Malaysia facing shortage of foreign fishers

Fishermen bringing in a catch in Malaysia.

COVID-19 related travel restrictions have prevented foreign workers from entering Malaysia, resulting in a labor shortage in the country’s fisheries sector.

Malaysia began a two-week lockdown, or movement control order, from 1 June to contain a surge of the coronavirus infections across the country. As a result, it has been difficult for fishing companies in Malaysia to bring in crew members from other countries, The Star reported 8 June.

Fisheries Development Authority of Malaysia (LKIM) Chairman Datuk Syed Abu Hussin Hafiz Syed Abdul Fasal said his agency is willing to help local recruiters pass foreign workers through Malaysia’s land borders.

“LKIM has received approval from the Immigration Department to bring in crew members from Thailand and Vietnam to work in deep-sea [fisheries],” he said.

Fish landings in Malaysia have declined by 10 percent during the current lockdown as a result of the shortage of foreign crews, The Star reported. But Fasal said the shortage can be covered by local fishermen and that fish supply is sufficient for domestic consumption.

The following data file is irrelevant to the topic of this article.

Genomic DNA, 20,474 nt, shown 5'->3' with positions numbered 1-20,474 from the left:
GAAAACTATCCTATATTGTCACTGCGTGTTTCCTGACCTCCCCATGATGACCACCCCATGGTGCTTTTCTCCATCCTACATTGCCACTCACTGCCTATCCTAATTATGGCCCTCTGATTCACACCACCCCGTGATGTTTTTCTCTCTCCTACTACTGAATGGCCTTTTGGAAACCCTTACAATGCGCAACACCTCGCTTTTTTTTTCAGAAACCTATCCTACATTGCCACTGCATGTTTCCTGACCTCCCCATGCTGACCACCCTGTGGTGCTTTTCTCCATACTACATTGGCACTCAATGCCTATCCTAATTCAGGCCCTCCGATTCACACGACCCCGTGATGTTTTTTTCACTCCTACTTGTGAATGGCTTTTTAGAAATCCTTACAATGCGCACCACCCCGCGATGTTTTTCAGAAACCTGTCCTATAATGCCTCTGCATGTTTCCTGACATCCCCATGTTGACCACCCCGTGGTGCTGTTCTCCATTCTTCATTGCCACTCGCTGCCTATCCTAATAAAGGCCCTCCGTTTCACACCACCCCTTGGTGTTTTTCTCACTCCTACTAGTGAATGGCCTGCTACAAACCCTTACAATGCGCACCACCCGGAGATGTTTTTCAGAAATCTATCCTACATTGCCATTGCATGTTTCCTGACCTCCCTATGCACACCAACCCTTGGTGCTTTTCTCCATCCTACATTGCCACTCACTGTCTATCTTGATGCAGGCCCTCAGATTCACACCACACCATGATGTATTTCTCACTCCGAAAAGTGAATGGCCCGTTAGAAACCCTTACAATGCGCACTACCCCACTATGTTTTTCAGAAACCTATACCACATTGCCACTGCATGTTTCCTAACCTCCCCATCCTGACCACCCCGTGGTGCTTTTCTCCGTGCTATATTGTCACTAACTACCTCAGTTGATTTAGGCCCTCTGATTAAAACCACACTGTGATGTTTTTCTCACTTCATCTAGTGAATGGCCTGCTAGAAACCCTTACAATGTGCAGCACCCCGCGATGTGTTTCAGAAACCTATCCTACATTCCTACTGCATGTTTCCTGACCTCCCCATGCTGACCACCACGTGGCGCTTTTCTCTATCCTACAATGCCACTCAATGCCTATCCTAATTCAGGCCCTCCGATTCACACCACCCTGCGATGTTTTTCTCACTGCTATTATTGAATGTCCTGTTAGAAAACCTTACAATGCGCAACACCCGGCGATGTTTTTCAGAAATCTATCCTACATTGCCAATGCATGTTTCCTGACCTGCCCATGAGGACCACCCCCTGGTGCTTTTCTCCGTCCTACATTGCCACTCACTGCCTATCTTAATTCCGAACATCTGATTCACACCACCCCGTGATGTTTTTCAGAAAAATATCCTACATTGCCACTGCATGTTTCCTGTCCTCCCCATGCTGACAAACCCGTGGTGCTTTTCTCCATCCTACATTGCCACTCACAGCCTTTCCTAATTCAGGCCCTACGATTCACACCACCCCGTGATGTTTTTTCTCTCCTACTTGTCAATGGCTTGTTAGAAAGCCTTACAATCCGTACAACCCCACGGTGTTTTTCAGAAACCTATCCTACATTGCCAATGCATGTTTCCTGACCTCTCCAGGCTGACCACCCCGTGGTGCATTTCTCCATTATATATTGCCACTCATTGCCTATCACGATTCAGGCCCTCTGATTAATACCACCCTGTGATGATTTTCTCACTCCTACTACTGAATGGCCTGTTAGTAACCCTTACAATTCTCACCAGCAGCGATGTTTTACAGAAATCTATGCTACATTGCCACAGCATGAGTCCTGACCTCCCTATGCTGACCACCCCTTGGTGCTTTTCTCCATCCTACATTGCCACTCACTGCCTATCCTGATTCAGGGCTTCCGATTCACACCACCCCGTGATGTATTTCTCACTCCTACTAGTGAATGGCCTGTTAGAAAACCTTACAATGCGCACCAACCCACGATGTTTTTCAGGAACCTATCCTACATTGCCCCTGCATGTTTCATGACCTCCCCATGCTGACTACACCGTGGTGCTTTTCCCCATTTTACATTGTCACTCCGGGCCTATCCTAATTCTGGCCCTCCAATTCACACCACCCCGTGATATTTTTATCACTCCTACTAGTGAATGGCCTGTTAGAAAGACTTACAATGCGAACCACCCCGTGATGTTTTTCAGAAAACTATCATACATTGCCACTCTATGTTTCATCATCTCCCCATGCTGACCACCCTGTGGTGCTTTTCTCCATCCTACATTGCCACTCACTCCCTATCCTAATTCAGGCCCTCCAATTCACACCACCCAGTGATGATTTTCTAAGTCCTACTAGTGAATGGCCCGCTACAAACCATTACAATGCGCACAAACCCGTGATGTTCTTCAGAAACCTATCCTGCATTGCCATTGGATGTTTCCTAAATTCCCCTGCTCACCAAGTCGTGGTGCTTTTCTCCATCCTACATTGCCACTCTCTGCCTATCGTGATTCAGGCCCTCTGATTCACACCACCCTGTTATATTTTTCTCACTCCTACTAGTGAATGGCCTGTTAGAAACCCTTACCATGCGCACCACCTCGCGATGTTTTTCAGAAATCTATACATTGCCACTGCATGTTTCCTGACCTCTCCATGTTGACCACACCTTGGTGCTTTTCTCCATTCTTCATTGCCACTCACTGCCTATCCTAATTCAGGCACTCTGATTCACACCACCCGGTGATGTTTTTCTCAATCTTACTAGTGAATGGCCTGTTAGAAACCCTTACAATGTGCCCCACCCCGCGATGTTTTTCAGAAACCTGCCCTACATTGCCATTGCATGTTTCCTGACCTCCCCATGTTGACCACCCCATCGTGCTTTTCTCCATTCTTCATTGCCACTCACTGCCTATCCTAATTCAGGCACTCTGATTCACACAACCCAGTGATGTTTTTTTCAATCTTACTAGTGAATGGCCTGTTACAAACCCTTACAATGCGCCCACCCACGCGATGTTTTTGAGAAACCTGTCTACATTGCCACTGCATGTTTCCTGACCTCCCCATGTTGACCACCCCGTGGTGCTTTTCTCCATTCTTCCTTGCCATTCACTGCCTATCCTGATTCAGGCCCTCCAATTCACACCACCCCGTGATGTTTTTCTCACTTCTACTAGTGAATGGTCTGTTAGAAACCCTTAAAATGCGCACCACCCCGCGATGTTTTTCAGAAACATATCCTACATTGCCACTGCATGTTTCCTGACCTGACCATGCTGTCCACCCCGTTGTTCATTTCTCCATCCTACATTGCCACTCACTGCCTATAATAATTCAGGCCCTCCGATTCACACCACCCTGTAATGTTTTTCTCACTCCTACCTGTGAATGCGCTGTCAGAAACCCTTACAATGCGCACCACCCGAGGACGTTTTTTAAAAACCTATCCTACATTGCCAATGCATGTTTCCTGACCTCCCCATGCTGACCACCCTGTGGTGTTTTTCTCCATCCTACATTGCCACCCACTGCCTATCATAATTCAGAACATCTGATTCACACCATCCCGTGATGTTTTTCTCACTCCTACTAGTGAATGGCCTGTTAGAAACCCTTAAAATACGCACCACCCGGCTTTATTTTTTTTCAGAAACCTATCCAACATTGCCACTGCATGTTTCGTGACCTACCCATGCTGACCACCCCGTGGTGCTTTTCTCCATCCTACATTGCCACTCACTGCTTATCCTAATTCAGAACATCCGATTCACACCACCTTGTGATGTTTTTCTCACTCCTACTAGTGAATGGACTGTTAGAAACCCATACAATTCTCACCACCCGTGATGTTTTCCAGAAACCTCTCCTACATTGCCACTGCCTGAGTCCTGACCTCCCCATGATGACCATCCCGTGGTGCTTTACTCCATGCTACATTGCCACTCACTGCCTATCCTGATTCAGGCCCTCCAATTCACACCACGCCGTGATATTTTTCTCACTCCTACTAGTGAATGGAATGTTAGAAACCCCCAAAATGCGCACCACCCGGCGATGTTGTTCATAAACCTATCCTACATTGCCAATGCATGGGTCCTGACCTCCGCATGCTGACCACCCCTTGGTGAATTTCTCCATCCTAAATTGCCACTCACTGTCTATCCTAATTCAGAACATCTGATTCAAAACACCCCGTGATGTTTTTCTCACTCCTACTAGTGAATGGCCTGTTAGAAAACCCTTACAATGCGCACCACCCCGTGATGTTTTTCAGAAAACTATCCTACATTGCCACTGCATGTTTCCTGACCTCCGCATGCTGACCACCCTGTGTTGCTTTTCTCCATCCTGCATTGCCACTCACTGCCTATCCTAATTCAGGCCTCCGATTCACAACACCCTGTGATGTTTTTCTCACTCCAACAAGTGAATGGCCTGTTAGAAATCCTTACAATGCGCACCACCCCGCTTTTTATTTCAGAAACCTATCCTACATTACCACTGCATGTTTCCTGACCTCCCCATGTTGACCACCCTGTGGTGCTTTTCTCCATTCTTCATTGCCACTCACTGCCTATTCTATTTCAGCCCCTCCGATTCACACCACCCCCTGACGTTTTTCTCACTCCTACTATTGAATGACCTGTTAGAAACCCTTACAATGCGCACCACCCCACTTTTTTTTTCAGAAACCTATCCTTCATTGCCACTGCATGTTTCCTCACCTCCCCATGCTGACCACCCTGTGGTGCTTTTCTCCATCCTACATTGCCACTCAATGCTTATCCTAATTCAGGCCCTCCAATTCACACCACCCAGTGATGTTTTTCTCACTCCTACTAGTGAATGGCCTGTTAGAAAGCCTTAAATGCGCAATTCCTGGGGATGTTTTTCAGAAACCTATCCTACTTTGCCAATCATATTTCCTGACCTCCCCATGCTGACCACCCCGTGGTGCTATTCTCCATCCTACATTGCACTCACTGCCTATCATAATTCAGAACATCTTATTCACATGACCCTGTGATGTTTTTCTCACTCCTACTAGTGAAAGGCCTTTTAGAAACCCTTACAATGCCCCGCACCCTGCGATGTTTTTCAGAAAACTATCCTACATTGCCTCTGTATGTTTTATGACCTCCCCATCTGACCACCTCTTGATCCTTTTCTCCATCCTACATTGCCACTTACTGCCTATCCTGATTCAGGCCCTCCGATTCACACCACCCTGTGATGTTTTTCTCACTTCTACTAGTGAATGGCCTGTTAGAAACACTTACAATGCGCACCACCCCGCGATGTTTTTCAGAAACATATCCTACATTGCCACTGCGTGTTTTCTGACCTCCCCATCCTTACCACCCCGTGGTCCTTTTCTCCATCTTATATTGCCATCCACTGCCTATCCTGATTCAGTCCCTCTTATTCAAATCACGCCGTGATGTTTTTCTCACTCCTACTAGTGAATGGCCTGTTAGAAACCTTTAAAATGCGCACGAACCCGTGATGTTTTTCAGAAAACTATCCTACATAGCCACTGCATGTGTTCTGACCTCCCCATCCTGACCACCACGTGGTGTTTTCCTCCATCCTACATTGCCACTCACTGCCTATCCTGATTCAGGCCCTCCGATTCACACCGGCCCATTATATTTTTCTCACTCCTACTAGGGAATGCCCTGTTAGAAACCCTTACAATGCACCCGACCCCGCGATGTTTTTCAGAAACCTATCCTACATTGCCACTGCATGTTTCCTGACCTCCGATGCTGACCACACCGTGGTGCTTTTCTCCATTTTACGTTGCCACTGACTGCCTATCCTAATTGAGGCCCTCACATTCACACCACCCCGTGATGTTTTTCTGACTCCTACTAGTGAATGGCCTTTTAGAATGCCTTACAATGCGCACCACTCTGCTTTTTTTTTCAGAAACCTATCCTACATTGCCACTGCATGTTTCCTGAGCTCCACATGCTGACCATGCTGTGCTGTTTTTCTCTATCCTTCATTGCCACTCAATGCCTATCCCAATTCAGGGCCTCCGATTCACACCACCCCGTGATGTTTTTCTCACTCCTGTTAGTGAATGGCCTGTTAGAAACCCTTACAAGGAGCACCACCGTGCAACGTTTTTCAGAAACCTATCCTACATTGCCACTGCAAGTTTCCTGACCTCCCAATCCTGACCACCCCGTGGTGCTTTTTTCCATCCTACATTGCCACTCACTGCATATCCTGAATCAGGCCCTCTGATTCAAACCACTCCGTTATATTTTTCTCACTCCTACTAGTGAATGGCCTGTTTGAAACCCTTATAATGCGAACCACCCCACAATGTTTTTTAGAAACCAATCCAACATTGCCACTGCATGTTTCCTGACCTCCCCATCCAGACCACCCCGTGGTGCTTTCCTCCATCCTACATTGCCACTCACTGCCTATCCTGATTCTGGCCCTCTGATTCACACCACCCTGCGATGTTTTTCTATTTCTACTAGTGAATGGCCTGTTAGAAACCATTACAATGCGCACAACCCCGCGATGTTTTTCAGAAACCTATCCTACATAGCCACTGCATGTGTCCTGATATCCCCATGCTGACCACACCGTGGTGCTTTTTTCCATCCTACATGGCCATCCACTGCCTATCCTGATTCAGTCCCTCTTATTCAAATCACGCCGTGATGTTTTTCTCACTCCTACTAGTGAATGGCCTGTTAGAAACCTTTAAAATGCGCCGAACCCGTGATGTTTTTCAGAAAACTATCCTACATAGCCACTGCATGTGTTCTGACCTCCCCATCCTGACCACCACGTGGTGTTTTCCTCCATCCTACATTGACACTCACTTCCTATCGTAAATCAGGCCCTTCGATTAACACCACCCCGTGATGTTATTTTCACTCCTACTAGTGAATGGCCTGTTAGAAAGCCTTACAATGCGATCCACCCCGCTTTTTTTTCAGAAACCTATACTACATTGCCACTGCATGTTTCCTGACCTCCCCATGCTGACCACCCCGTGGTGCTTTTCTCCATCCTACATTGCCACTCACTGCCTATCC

“LKIM also has stocks of frozen fish kept by companies that can help cover the shortage of fish supply in the market,” he said at a press briefing.

Malaysia reported 5,566 new cases of COVID-19 on 8 June, bringing the country’s total to 541,319. More than 3,500 Malaysians have died from COVID-19. In Thailand and Vietnam, where Malaysia wants to hire workers for its fisheries sector, the situation is also worsening.

Thailand had 2,662 new cases as of 8 June, with a total of 182,548 people infected and nearly 1,300 mortalities from COVID-19, according to The Nation. Vietnam had more than 9,000 cases with 55 deaths as of 8 June, government data showed.

Photo courtesy of OlegD/Shutterstock


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